It's the second DNC ad in a week to treat DeMint as a major target, based on his comment that the failure of a Democratic health care reform plan would "break" the president.
The ad buy, which will run on cable television nationally and in Washington, DC, will be a minimal buy, running in the tens of thousands of dollars, according to a DNC source.
Full script after the jump
SHAKER HEIGHTS, Ohio (CNN) - President Barack Obama said Thursday that he is willing to accept a temporary delay in the passage of health care reform legislation if Congress ultimately approves a satisfactory bill.
Senate Majority Leader Harry Reid indicated earlier in the day that the full Senate will not vote on health care reform legislation before the August congressional recess.
Obama had been pushing for both the House and Senate to pass health care legislation before going on their summer break - a goal that has appeared increasingly unlikely due to fierce Republican opposition and cost concerns cited by fiscally conservative Democrats.
"My attitude is I want to get it right, but I also want to get it done promptly," Obama told a packed town hall audience in Shaker Heights, Ohio.
Obama said he could accept a longer timeline "as long as I see folks working diligently and consistently."
If legislators "are legitimately working out tough problems ... I have no problem," he said. But "I don't want a delay just because of politics ... (or) delay for the sake of delay."
(CNN) - The National Republican Congressional Committee came to the defense of the Cambridge, Massachusetts police officer who arrested black Harvard scholar Henry Louis Gates, Jr., attacking President Obama for saying Wednesday night the officer 'acted stupidly.'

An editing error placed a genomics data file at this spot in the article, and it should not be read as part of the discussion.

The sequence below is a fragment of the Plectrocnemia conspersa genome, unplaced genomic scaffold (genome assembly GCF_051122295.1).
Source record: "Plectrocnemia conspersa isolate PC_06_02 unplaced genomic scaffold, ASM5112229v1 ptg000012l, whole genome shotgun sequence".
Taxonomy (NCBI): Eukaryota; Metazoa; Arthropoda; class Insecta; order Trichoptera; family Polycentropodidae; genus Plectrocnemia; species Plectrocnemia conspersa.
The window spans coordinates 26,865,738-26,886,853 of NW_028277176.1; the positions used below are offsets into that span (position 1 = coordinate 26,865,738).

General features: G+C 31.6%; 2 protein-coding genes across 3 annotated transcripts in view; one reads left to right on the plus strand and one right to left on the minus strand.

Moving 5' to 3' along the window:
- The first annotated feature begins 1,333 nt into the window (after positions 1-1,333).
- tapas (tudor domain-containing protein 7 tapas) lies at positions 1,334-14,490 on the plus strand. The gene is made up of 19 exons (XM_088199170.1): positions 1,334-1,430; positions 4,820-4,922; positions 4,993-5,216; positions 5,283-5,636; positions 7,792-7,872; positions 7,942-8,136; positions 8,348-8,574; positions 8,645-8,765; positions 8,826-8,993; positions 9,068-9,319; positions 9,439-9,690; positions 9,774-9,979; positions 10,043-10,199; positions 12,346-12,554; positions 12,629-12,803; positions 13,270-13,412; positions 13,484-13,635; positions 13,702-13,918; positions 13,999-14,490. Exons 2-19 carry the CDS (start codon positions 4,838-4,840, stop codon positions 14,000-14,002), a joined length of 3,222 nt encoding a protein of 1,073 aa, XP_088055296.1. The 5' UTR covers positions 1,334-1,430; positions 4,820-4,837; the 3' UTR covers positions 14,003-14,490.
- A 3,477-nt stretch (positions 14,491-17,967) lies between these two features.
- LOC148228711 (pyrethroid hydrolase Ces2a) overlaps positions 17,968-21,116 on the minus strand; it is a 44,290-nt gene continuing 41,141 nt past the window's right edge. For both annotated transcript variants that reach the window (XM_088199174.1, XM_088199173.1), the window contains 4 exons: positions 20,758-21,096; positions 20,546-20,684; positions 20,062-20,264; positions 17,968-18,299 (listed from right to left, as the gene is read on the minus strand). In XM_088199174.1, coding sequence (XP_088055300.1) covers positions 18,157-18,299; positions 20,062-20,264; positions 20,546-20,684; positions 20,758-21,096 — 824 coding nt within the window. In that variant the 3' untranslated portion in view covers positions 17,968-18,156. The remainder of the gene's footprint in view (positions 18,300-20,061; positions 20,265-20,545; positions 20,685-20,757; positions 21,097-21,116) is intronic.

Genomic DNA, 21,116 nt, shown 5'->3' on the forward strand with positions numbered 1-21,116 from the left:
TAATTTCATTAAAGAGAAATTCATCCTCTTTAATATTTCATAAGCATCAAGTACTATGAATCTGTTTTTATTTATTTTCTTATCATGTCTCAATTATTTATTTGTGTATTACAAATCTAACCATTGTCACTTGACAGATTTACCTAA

In a statement targeting several House Democrats from Massachusetts, NRCC communications director Ken Spain said, "This is certainly a questionable rush to judgment coming from a president who hasn't exactly been quick to call out unconscionable behavior by a merciless foreign dictator or gotten his facts straight before advocating a trillion-dollar mistake to address our ailing economy."
"Is it really presidential for him to cast harsh judgment of a law enforcement official without all the facts?" said Spain.
The statement calls on Massachusetts Democrats to say whether they agree with the president's assessment. The National Republican Senatorial Committee also launched a Web ad Thursday asking whether it was appropriate for Obama to reach a judgment on the matter after he himself admitted he did not know all the facts.
SHAKER HEIGHTS, Ohio (CNN) - President Barack Obama took his health care offensive on the road Thursday, ripping top Republicans for playing politics with his top domestic legislative priority.
"We have never been closer to achieving quality, affordable health care for all Americans," Obama said in a packed town hall meeting outside Cleveland, Ohio.
"But at the same time, there are those that would seek to delay and defeat reform. ... We had one Republican strategist told his party that even though they may want to compromise, it's better politics to 'go for the kill.'"
WASHINGTON (CNN) - Michael Strautmanis knew the Obamas before they were the Obamas.
While working as a paralegal for a large law firm in Chicago, Illinois, he met the then-Michelle Robinson and her fiancé, Barack Obama.
Strautmanis, 40, looked to the Obamas as both friends and role models. He and his wife got married the same year as the Obamas and followed their path into law.
Since then, Strautmanis has volunteered for Obama's U.S. Senate campaign, worked as a staffer in his Senate office and now serves as White House chief of staff for the Office of Public Engagement and Intergovernmental Affairs.
Through his years with Obama, he didn't imagine he'd follow him to the White House.
(CNN) - White House Press Secretary Robert Gibbs said Thursday that President Obama does not regret saying Cambridge, Massachusetts police "acted stupidly" in arresting Harvard professor Henry Louis Gates Jr.
Asked aboard Air Force One whether the president regrets the choice of words, Gibbs told reporters that Obama, who made the remarks at Wednesday night's White House press conference, "was not calling the [arresting] officer stupid. The situation got out of hand."
Related: NRCC takes on Obama's cop comment
Gates was arrested last Thursday at his Cambridge home for disorderly conduct - what the arresting officer described as "loud and tumultuous behavior in a public space." The charge was dropped Tuesday on the recommendation of police, and the city of Cambridge issued a statement calling the incident "regrettable and unfortunate."